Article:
Back in the late Spring, GEO reported on the rising tide of youth and student activism. In this issue, we revisit that focus, paying special attention to ways in which youth activists are connecting their energies and issues with those of others. And the results have been hopeful and empowering. Student activists have won remarkable victories by working with organized labor at the University of Connecticut, Harvard, and many other campuses. They have worked within PICA (Peace Initiatives through Interamarican Community Action), an amazing state-wide anti-sweatshop coalition that this summer convinced both the Maine legislature and governor to pass a bill banning the sale of sweatshop products in that state. You'll find reports on these collaborative successes provided below, as well as several other sorts of youth-centered initiatives:

Beth Coleman reports on her trip to Denmark where she visited a unique education program for young activists who want to better the world through teaching.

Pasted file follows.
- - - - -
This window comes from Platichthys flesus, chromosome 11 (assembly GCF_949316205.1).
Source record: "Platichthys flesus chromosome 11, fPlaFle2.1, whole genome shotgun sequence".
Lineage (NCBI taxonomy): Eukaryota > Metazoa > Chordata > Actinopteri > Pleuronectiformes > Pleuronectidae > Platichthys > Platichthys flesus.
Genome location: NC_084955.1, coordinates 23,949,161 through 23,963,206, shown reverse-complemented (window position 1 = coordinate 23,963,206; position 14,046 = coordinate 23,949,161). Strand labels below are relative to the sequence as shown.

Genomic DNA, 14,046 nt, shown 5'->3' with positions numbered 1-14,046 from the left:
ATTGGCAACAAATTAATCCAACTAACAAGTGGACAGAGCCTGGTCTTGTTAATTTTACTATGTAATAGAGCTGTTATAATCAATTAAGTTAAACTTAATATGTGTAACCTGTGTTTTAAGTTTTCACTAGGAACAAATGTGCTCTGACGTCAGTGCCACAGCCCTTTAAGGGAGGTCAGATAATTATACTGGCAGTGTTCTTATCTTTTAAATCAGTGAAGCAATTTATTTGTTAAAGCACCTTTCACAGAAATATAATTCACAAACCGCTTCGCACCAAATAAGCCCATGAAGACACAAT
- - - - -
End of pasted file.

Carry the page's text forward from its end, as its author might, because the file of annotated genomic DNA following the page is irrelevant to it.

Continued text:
In addition she shares her thoughts on—and doubts about—the anti-globalization protests, having gone to one in Quebec City last April.

Three new voices appear in this issue: Roger Benham reports on his experiences as a medic at the Quebec City protests in May, addressing the question raised by Beth Coleman, "Do these large actions promote inter-cooperation between activists after the tear gas has cleared?"

Jesse Gates-Chinoy writes about Youth Adelantano, an empowering youth organization in Maine which is connected to youth organizations throughout the state, and in Central America. Jesse's article is the first of many he will write for GEO in a continuing column on youth activism. And Melissa Everett, Director of the newly formed Sustainable Career Institute, reports on her work to guide students towards Making a Living While Making a Difference (that's also the title of one of her books).

As GEO continues to expand our work beyond sending out this newsletter—to helping build a stronger and worldwide grassroots cooperative and democracy movement (see The New GEO, back cover)—it is our hope that these diverse youth-centered efforts will serve as food for thought. For they can show us, in concrete ways, what "inter-cooperation" involves and what very positive results it can achieve.

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